facility employees at its two other Utah coal plants. Other workers will take
early retirement or look for different jobs.
Still, the notion that this pocket of Utah, where Greek, Italian and Mexican
immigrants came to mine coal more than a century ago, could survive without it,
is hard for people here to comprehend.
“The attack on coal is so broad-reaching in our little community,” said Casey
Hopes, a Carbon County commissioner, whose grandfather was a coal miner. “The
power plants, the mines — they support so many smaller businesses. We don’t have
Like others in Price, Mr. Hopes voiced frustration with the Obama
administration, saying it should be investing more in clean coal technology
rather than discarding coal altogether.
Annual Utah coal production, though, has been slowly declining for a decade
according to the federal Energy Information Administration.
Last year, mines here produced about 17 million tons of coal, the lowest level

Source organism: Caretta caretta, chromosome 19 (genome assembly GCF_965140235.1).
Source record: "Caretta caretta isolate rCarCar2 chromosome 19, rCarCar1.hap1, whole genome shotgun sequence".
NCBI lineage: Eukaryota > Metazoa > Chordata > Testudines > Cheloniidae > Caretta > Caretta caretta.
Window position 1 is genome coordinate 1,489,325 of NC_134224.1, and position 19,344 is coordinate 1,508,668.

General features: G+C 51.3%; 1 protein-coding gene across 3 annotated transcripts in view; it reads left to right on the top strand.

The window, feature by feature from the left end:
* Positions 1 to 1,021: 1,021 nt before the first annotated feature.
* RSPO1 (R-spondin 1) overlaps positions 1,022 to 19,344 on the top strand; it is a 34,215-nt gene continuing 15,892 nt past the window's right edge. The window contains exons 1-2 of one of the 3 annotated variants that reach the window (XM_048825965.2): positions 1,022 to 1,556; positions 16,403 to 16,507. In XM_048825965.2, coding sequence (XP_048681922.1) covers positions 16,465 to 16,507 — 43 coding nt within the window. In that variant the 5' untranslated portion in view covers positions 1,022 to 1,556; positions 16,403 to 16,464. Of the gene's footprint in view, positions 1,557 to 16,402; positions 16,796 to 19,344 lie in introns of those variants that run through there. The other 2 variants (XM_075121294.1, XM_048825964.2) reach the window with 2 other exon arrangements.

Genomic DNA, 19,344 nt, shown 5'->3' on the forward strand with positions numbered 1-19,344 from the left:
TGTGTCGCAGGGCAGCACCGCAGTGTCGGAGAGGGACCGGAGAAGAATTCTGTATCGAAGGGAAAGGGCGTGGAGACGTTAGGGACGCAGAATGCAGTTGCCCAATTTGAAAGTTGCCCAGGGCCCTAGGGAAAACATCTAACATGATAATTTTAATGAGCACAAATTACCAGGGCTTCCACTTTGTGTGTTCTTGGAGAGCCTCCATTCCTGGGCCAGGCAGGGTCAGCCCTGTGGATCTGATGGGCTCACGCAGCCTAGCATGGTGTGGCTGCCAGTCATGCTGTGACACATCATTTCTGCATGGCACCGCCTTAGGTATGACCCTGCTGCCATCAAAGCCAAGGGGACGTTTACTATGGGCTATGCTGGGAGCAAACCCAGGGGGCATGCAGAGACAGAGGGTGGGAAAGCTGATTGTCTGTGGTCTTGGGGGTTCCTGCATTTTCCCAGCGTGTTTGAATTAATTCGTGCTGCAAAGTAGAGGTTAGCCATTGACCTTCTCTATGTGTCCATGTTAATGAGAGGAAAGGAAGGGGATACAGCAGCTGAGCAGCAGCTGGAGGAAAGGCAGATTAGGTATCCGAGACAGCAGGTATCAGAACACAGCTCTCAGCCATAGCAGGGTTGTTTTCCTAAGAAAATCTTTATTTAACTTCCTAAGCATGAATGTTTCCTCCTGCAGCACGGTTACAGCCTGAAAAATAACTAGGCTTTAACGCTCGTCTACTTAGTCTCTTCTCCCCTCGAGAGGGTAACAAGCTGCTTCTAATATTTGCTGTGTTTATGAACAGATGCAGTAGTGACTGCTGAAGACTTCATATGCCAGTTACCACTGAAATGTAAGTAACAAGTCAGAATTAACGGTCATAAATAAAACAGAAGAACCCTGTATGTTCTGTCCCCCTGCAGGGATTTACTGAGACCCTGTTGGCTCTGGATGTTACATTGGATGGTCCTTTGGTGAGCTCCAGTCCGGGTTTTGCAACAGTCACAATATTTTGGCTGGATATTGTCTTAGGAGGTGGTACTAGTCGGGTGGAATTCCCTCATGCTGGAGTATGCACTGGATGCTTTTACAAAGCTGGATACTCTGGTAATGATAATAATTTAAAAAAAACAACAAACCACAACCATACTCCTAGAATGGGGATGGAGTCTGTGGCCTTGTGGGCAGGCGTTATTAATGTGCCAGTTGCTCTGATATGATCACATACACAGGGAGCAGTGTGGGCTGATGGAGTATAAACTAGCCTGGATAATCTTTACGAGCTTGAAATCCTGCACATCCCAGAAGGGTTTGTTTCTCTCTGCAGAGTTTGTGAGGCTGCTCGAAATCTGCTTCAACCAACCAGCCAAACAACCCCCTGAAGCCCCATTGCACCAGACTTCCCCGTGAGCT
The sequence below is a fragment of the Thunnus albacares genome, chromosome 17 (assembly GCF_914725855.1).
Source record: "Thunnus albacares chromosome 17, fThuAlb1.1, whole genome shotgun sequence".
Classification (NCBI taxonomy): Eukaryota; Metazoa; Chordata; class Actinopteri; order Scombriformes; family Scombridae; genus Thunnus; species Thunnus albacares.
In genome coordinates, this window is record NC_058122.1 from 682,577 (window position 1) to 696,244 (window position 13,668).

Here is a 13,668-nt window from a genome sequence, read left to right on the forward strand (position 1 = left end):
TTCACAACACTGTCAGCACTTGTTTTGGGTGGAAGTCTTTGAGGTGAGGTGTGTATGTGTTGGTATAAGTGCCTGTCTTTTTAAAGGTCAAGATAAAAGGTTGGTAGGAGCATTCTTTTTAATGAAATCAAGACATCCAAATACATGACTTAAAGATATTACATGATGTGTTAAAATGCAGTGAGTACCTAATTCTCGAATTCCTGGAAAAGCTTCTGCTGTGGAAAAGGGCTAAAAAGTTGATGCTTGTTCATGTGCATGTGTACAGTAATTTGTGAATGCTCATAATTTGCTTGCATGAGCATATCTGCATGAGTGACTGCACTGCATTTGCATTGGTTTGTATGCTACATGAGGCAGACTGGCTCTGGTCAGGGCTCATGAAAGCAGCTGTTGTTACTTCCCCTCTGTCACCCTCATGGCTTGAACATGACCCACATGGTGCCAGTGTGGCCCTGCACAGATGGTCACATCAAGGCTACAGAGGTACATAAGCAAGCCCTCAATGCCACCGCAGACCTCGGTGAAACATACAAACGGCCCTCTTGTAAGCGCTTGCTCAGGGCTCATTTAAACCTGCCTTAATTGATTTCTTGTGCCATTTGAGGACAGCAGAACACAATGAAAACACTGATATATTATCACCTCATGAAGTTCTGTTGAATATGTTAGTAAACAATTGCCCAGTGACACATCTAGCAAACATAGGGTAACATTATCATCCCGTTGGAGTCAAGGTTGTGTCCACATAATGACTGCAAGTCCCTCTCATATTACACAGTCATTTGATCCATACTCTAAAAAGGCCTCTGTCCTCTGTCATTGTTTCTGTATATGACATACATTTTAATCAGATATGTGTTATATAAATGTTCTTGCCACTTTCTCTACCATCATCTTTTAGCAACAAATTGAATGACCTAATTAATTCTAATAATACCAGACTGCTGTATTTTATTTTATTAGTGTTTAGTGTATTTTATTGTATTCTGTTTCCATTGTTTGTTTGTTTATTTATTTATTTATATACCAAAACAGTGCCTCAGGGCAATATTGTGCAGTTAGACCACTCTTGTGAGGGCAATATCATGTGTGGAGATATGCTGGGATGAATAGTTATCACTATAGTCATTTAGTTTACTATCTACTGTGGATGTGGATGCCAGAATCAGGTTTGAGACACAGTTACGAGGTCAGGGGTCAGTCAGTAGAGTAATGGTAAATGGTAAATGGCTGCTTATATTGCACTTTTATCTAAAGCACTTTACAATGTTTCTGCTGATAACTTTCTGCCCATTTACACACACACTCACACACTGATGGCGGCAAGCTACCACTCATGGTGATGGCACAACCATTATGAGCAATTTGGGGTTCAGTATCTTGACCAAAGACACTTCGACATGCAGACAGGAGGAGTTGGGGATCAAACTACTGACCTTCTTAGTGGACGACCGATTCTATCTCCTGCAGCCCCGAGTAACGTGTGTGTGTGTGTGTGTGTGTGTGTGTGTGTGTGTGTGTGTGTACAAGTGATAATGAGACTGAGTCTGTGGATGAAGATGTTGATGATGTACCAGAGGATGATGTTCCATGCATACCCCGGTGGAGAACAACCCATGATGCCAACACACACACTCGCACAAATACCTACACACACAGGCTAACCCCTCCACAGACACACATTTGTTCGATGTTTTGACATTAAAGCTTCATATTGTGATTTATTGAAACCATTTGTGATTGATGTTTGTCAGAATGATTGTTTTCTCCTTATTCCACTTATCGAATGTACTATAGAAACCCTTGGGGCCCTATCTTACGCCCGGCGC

since 1987, though production has crept up this year.
“This is the worst we’ve seen it,” said David Palacios, who works for a trucking
company that hauls coal to the power plants, and whose business will slow once
the Carbon plant closes.
Mr. Palacios, president of the Southeastern Utah Energy Producers Association,
noted that the demand for coal has always ebbed and flowed here.
“But this has been two to three years we’re struggling through,” he said.
Compounding the problem, according to some mining experts, is that until now,
most of the state’s coal has been sold and used within the region, rather than